Can anyone begin to imagine being arrested for a murder that you knew absolutely nothing about? Imagine for a moment how upset and scared you would be. Now imagine the homicide detectives screaming at you, threatening you with the death penalty, showing you pictures of the man that was brutally murdered. Now imagine them charging you with murder, taking you to one of the hardest county jails in our state, and the next morning you are taken in front of a judge who refuses you bail, because of the brutallness of your charge, and the DA believes you’re a flight risk’. Now imagine going to trial and being sentenced to prison for life. Can anyone reading this imagine the way these innocent people must feel realizing that they may never leave prison? It is a scary thought isn’t it? Well, it happens al1 of the time. Anyway, after the police tracked down Carter in Georgia, he admitted to killing Scheerhoorn. Mike Ware who is the executive director of the Innocence Project of Texas and one of Grant’s attorneys stated, “We are relieved that Lydell’s wrongful conviction has had this important breakthrough. We look forward to his full exoneration at the court of criminal appeals.”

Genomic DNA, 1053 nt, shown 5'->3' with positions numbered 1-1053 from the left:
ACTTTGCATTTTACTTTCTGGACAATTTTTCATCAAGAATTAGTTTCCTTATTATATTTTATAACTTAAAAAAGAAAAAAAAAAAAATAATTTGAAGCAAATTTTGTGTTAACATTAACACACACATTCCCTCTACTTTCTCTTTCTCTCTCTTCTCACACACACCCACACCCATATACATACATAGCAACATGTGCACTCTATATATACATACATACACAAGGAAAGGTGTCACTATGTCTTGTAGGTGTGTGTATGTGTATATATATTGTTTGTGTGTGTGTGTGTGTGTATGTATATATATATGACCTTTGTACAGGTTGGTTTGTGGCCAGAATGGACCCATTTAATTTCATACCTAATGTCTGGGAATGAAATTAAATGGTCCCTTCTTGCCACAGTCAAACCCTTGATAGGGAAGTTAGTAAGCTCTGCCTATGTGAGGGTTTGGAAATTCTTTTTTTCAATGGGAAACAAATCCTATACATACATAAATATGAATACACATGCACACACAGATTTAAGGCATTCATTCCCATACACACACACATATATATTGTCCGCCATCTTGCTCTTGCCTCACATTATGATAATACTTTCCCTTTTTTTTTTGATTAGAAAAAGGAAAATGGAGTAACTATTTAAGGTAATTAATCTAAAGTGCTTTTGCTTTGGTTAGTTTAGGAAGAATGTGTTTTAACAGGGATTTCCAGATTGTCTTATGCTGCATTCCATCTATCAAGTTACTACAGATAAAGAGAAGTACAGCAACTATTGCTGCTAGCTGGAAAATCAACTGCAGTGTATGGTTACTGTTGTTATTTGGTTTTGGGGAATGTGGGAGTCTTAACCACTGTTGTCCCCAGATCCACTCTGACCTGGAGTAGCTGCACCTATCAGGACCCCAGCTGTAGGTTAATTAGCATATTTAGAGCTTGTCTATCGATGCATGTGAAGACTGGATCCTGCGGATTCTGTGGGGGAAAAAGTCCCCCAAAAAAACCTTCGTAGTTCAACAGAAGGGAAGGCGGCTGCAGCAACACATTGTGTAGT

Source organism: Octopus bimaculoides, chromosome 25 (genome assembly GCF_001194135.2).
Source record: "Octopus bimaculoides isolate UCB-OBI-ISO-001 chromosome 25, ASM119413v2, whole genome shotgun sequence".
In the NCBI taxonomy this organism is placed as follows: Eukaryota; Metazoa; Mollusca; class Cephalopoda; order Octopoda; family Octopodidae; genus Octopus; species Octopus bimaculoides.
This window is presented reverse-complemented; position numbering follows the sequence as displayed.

Well, you better get some binoculars. I just finished a chapter on a man named Richard Bryan Kussmaul, out of Waco, Texas, who was released after 26 years in prison. He was found to be innocent through DNA. If Kussmaul didn’t receive a full exoneration from the Court of Criminal Appeals, I don’t expect Lydell Grant to get one. Of course, the problem with Kussmaul, was that the McLennan County Sheriff Parnell McNamara refuses to search for anyone else. And the Harris County District Attorney Kim Ogg stated, “Grant has been eliminated as a suspect.” Where the McLennan County District Attorney’s office stated, “The age of the case and the compelling DNA evidence made a successful prosecution unlikely.” If the McLennan District Attorney was smart, which he’s not, he would have entered the new DNA evidence into the national registry and. wait for a hit. You see, a sexual Murderer that raped then shot that 17-year-old girl and then the 14-year-old boy, will strike again. The sad thing is he has more than likely been doing it all these years, that is if he hasn’t already been caught in another state. It’s easier to turn a tiger into a house cat, than to stop someone like that.